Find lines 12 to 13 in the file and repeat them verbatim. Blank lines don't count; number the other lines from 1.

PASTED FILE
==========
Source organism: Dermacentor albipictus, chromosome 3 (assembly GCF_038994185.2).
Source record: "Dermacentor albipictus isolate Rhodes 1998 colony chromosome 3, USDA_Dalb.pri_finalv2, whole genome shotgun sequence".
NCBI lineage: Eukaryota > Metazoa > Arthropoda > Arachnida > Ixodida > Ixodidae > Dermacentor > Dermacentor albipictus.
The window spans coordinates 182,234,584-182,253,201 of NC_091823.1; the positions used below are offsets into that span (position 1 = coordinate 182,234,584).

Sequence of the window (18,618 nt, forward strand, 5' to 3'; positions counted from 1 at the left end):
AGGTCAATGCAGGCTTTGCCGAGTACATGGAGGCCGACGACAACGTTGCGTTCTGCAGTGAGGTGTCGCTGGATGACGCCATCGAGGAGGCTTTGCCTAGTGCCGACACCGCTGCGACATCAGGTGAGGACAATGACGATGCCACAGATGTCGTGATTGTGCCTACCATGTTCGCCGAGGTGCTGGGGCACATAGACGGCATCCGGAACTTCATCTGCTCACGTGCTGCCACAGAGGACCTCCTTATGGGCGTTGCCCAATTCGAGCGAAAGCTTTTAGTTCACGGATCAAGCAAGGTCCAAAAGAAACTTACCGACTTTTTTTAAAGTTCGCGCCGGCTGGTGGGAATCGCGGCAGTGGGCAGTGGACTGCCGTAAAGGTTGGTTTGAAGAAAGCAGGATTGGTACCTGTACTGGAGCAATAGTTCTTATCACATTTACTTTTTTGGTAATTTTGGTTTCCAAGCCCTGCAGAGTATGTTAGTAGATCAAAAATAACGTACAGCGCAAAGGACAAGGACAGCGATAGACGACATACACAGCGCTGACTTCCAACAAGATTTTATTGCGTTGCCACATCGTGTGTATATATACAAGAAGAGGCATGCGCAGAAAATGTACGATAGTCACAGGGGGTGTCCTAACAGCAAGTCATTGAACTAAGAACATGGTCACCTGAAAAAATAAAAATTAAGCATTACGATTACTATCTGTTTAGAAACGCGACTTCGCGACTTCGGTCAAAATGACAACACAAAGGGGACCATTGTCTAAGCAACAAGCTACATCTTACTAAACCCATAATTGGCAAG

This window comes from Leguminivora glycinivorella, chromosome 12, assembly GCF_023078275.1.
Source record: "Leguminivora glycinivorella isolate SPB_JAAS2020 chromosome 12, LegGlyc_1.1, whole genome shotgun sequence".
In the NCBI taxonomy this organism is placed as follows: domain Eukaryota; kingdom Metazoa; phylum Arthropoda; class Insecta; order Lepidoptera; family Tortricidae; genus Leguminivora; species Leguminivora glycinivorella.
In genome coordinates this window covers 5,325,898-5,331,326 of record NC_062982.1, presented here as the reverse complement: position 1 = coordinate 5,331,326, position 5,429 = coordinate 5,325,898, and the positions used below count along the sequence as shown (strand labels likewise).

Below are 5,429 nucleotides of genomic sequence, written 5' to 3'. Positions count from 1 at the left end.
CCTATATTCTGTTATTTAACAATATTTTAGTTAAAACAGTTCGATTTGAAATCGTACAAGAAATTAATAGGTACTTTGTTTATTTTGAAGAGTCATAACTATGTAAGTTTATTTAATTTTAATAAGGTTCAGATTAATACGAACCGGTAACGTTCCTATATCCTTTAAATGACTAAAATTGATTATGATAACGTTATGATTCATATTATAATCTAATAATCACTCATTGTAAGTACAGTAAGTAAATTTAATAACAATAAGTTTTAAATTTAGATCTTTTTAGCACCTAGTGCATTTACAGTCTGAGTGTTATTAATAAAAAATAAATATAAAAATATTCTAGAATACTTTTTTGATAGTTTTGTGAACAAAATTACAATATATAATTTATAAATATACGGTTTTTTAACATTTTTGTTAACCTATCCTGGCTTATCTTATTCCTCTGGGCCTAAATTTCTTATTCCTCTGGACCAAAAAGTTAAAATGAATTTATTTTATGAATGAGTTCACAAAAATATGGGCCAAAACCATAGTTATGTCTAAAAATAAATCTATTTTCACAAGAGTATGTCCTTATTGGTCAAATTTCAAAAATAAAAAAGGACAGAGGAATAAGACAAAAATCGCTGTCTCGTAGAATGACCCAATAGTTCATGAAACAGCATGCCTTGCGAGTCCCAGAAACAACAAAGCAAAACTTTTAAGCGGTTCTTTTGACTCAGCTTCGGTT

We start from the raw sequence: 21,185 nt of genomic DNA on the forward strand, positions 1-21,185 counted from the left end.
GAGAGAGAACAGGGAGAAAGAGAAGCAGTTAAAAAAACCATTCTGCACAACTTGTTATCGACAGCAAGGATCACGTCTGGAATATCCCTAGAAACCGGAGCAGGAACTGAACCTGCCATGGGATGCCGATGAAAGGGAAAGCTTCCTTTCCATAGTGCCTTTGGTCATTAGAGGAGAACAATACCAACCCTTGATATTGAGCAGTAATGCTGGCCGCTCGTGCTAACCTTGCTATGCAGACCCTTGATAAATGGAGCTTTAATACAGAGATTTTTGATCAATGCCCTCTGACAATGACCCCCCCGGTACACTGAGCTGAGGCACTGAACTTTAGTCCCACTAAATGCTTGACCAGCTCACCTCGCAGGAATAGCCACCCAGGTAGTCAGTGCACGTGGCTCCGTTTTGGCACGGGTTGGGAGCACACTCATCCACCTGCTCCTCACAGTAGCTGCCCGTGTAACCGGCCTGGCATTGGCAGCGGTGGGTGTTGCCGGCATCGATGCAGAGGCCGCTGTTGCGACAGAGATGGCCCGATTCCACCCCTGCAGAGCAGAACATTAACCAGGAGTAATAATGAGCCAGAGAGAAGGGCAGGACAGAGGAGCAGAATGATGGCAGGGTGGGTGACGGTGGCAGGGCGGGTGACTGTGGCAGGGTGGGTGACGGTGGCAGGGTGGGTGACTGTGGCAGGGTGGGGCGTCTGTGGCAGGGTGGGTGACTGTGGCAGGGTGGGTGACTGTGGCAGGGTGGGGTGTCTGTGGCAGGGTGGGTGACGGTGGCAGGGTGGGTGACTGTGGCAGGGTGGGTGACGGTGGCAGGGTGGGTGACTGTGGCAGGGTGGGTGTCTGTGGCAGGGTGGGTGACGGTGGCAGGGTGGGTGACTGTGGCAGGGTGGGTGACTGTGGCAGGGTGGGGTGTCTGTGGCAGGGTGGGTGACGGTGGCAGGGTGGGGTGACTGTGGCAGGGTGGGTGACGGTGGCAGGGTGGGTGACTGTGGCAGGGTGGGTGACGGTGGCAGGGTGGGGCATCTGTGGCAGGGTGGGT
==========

CCTATATTCTGTTATTTAACAATATTTTAGTTAAAACAGTTCGATTTGAAATCGTACAAGAAATTAATAGGTACTTTGTTTATTTTGAAGAGTCATAACTATGTAAGTTTATTTAATTTTAATAAGGTTCAGATTAATACGAACCGGTAACGTTCCTATATCCTTTAAATGACTAAAATTGATTATGATAACGTTATGATTCATATTATAATCTAATAATCACTCATTGTAAGTACAGTAAGTAAATTTAATAACAATAAGTTTTAAATTTAGATCTTTTTAGCACCTAGTGCATTTACAGTCTGAGTGTTATTAATAAAAAATAAATATAAAAATATTCTAGAATACTTTTTTGATAGTTTTGTGAACAAAATTACAATATATAATTTATAAATATACGGTTTTTTAACATTTTTGTTAACCTATCCTGGCTTATCTTATTCCTCTGGGCCTAAATTTCTTATTCCTCTGGACCAAAAAGTTAAAATGAATTTATTTTATGAATGAGTTCACAAAAATATGGGCCAAAACCATAGTTATGTCTAAAAATAAATCTATTTTCACAAGAGTATGTCCTTATTGGTCAAATTTCAAAAATAAAAAAGGACAGAGGAATAAGACAAAAATCGCTGTCTCGTAGAATGACCCAATAGTTCATGAAACAGCATGCCTTGCGAGTCCCAGAAACAACAAAGCAAAACTTTTAAGCGGTTCTTTTGACTCAGCTTCGGTT

We start from the raw sequence: 21,185 nt of genomic DNA on the forward strand, positions 1-21,185 counted from the left end.